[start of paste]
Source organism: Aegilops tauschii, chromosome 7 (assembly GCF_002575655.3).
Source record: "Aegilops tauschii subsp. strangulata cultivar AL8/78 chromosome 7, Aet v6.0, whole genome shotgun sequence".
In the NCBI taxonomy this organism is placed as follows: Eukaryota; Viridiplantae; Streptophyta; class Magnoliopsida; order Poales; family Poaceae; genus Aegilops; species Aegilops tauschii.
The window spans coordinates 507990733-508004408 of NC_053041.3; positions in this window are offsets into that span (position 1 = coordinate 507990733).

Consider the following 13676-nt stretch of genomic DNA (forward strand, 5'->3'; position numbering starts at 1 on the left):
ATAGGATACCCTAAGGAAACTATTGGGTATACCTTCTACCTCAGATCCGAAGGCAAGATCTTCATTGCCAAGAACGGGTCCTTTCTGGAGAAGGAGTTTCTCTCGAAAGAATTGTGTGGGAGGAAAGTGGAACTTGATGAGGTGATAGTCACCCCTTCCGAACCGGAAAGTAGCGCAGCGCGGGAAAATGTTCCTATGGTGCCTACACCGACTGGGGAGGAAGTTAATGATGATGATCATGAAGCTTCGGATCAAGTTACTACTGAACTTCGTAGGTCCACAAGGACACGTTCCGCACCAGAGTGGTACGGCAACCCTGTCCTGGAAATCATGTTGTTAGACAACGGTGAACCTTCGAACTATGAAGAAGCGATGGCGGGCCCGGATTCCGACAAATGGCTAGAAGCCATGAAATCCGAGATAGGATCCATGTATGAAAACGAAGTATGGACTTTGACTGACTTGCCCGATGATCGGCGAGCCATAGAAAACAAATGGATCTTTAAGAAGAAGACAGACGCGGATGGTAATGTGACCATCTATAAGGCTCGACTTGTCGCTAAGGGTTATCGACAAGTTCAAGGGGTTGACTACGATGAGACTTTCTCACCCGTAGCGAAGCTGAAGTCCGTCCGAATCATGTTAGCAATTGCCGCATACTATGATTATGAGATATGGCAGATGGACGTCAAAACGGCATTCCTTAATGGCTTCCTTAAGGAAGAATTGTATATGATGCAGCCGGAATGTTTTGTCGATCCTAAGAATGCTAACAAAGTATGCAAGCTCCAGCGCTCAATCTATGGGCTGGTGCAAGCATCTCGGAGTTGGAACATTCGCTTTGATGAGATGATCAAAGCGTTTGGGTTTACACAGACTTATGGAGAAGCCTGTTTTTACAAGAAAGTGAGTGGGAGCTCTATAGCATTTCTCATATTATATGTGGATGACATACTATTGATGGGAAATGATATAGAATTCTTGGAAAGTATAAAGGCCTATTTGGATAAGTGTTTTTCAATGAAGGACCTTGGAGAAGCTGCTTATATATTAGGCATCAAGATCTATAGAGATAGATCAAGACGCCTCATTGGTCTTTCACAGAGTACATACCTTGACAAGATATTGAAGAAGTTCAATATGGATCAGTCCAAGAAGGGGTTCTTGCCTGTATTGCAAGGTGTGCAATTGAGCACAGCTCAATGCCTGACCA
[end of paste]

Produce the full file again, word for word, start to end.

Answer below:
Source organism: Aegilops tauschii, chromosome 7 (assembly GCF_002575655.3).
Source record: "Aegilops tauschii subsp. strangulata cultivar AL8/78 chromosome 7, Aet v6.0, whole genome shotgun sequence".
In the NCBI taxonomy this organism is placed as follows: Eukaryota; Viridiplantae; Streptophyta; class Magnoliopsida; order Poales; family Poaceae; genus Aegilops; species Aegilops tauschii.
The window spans coordinates 507990733-508004408 of NC_053041.3; positions in this window are offsets into that span (position 1 = coordinate 507990733).

Consider the following 13676-nt stretch of genomic DNA (forward strand, 5'->3'; position numbering starts at 1 on the left):
ATAGGATACCCTAAGGAAACTATTGGGTATACCTTCTACCTCAGATCCGAAGGCAAGATCTTCATTGCCAAGAACGGGTCCTTTCTGGAGAAGGAGTTTCTCTCGAAAGAATTGTGTGGGAGGAAAGTGGAACTTGATGAGGTGATAGTCACCCCTTCCGAACCGGAAAGTAGCGCAGCGCGGGAAAATGTTCCTATGGTGCCTACACCGACTGGGGAGGAAGTTAATGATGATGATCATGAAGCTTCGGATCAAGTTACTACTGAACTTCGTAGGTCCACAAGGACACGTTCCGCACCAGAGTGGTACGGCAACCCTGTCCTGGAAATCATGTTGTTAGACAACGGTGAACCTTCGAACTATGAAGAAGCGATGGCGGGCCCGGATTCCGACAAATGGCTAGAAGCCATGAAATCCGAGATAGGATCCATGTATGAAAACGAAGTATGGACTTTGACTGACTTGCCCGATGATCGGCGAGCCATAGAAAACAAATGGATCTTTAAGAAGAAGACAGACGCGGATGGTAATGTGACCATCTATAAGGCTCGACTTGTCGCTAAGGGTTATCGACAAGTTCAAGGGGTTGACTACGATGAGACTTTCTCACCCGTAGCGAAGCTGAAGTCCGTCCGAATCATGTTAGCAATTGCCGCATACTATGATTATGAGATATGGCAGATGGACGTCAAAACGGCATTCCTTAATGGCTTCCTTAAGGAAGAATTGTATATGATGCAGCCGGAATGTTTTGTCGATCCTAAGAATGCTAACAAAGTATGCAAGCTCCAGCGCTCAATCTATGGGCTGGTGCAAGCATCTCGGAGTTGGAACATTCGCTTTGATGAGATGATCAAAGCGTTTGGGTTTACACAGACTTATGGAGAAGCCTGTTTTTACAAGAAAGTGAGTGGGAGCTCTATAGCATTTCTCATATTATATGTGGATGACATACTATTGATGGGAAATGATATAGAATTCTTGGAAAGTATAAAGGCCTATTTGGATAAGTGTTTTTCAATGAAGGACCTTGGAGAAGCTGCTTATATATTAGGCATCAAGATCTATAGAGATAGATCAAGACGCCTCATTGGTCTTTCACAGAGTACATACCTTGACAAGATATTGAAGAAGTTCAATATGGATCAGTCCAAGAAGGGGTTCTTGCCTGTATTGCAAGGTGTGCAATTGAGCACAGCTCAATGCCTGACCA